National Treasury Employees Union (Union) and United States, Department of the Treasury, Internal Revenue Service, Washington, D.C. (Agency)
[ v59 p119 ]
59 FLRA No. 22
NATIONAL TREASURY EMPLOYEES UNION
DEPARTMENT OF THE TREASURY
INTERNAL REVENUE SERVICE
DECISION AND ORDER
ON A NEGOTIABILITY ISSUE
September 9, 2003
Before the Authority: Dale Cabaniss, Chairman, and
Carol Waller Pope and Tony Armendariz, Members [n1]
I. Statement of the Case
This case is before the Authority on a negotiability appeal filed by the Union under section 7105(a)(2)(E) of the Federal Service Labor-Management Relations Statute (the Statute), and concerns the negotiability of a provision disapproved by the Agency head under § 7114(c) of the Statute. The provision addresses situations where a temporary duty assignment requires an employee to commute to a work site that is within 40 miles of the employee's permanent post of duty. The Department of the Treasury (the Agency) filed a statement of position, following which the Union filed a response.
For the reasons that follow, we find the provision contrary to law and dismiss the petition for review.
Per diem entitlement is contingent upon an employee's assignment to temporary duty outside the commuting area of the official station or residence. To be considered outside the boundaries of the commuting area, the place of duty must first be outside the boundaries of the employee's official duty station. In addition the temporary place of duty must be more than forty (40) miles from the employee's permanently assigned physical location (office) and also more than forty (40) miles from the employee's residence, measured by odometer or other readings on the most commonly used route. At any point beyond both these distances, and also outside the official station, is outside the commuting area. When an employee travels from his/her residence to a point of destination within his/her official duty station, he/she should not be required to leave home any earlier or arrive home any later than he/she does when he/she travels to and from his/her usual assigned place of business. [Only the italicized language is in dispute].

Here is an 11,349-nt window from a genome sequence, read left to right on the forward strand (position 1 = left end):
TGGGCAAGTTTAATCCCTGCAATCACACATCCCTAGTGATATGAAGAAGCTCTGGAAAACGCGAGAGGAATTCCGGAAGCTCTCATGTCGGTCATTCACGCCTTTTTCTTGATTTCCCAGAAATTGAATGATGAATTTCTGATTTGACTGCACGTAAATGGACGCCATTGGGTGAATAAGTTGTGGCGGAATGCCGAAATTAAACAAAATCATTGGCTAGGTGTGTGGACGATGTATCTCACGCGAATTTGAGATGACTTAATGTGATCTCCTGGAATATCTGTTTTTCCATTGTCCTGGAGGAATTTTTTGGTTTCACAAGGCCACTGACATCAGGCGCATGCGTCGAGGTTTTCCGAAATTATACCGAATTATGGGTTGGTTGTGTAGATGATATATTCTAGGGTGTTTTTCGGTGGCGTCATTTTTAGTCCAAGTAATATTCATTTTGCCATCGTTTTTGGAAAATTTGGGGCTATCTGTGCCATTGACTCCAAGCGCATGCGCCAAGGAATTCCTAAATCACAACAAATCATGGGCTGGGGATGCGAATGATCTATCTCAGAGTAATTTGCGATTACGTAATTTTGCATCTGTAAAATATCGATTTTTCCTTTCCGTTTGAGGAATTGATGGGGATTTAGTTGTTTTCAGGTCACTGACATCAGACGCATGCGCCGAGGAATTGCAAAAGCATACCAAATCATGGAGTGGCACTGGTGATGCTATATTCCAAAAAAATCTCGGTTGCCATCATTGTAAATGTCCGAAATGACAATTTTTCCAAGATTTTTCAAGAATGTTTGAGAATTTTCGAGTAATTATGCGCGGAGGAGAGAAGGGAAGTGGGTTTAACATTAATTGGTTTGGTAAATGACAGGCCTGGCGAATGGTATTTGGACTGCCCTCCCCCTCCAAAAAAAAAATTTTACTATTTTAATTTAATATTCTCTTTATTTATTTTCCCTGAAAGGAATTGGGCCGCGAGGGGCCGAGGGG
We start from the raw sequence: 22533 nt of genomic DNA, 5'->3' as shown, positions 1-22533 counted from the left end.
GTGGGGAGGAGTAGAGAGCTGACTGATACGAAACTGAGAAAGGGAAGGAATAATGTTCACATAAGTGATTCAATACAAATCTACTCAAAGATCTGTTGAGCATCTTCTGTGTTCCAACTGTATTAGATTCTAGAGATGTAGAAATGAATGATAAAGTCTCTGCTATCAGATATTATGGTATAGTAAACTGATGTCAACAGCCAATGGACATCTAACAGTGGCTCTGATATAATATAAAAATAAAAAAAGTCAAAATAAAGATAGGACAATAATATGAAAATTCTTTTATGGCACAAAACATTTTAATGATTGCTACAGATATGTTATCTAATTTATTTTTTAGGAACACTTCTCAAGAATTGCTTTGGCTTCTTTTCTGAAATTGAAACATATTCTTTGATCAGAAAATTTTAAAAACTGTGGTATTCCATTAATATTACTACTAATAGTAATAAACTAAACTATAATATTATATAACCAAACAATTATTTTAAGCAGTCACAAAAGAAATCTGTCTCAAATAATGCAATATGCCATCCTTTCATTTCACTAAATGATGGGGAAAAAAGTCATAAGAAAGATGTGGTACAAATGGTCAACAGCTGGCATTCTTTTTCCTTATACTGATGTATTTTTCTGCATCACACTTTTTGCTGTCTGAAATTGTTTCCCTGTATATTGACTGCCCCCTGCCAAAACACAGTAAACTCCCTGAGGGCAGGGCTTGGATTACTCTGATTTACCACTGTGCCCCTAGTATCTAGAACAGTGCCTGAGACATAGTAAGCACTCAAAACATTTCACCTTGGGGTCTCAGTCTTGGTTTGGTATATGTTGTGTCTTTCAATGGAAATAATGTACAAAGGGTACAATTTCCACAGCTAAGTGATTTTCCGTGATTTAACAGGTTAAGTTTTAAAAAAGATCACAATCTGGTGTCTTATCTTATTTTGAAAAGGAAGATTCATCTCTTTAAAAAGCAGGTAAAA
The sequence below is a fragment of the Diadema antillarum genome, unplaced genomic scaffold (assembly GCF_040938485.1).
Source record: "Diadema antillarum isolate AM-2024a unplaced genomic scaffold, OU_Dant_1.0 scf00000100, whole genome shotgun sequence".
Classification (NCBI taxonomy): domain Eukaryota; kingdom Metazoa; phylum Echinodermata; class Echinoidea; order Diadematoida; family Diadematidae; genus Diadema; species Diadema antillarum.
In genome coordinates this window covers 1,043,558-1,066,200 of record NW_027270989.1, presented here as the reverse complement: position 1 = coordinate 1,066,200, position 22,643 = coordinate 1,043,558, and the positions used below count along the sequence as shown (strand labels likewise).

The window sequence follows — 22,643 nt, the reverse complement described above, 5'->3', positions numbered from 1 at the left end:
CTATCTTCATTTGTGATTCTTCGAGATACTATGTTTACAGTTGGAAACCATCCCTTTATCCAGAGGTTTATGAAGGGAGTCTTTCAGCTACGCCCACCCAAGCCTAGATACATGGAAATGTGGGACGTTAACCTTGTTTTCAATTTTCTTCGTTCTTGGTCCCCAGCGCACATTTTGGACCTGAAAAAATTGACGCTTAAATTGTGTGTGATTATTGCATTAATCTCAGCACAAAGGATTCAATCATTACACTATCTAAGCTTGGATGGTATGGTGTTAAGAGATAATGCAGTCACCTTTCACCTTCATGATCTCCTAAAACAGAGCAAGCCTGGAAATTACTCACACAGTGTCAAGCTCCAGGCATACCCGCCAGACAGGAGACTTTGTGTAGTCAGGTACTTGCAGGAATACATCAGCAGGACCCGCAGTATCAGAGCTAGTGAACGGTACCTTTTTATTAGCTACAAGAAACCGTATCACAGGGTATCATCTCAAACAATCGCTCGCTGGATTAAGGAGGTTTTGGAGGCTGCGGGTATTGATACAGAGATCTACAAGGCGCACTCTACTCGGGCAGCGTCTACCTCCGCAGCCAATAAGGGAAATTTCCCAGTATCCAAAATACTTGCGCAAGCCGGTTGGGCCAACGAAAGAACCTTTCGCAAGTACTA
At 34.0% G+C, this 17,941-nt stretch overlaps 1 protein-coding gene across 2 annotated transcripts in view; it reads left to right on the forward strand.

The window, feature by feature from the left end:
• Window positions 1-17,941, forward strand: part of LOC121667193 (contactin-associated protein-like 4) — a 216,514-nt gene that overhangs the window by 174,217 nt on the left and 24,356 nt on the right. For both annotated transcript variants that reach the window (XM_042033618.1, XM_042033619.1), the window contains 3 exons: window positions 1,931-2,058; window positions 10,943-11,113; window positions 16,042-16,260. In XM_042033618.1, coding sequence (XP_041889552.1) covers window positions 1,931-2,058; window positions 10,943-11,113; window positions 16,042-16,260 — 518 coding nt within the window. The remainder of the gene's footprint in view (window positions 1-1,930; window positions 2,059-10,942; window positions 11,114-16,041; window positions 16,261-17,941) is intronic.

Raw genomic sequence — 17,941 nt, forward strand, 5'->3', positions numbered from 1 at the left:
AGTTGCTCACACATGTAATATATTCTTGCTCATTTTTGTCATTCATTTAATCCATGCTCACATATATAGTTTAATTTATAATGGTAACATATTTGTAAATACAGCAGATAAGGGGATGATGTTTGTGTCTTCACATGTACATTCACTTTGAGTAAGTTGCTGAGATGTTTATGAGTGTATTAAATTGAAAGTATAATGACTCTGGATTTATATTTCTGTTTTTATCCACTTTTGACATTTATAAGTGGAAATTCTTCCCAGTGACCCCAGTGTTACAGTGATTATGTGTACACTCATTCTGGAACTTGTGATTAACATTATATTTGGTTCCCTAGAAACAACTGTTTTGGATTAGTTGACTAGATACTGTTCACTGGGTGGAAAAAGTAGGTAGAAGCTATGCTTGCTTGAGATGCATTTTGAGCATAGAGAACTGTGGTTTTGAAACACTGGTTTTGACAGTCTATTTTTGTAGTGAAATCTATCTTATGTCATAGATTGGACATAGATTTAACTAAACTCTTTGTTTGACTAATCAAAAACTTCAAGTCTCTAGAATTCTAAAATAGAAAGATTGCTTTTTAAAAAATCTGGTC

The Union and the Internal Revenue Service (IRS) entered into a new collective bargaining agreement. In accordance with § 7114(c) of the Statute, the Agency conducted a review of the agreement and disapproved the provision in dispute. The parties agree that the provision is similar to the contractual provision involved in United States Dep't of the Treasury, IRS, 57 FLRA 444 (2001) (Chairman Cabaniss concurring) (IRS), reconsideration denied, 57 FLRA 592 (2001). [n2] In IRS, the employees involved were performing non-exempt duties and subject to the Fair Labor Standards Act (FLSA), 29 U.S.C. §§ 201-219. The record indicates that, like the situation in IRS, the employees in this case are also subject to the FLSA.
IV. Positions of the Parties
1. Procedural Issue
The Agency asserts that the petition for review was not filed within the time limits set forth in 5 C.F.R. § 2421.21. According to the Agency, the Authority's Order of May 7, 2002 indicates that the petition was received by the Authority on April 10, 2002. The [ v59 p120 ] Agency contends that its written disapproval was served on the Union by personal delivery on March 15, 2002, and based upon Authority regulations, the petition for review was not filed within the 15 calendar day requirement.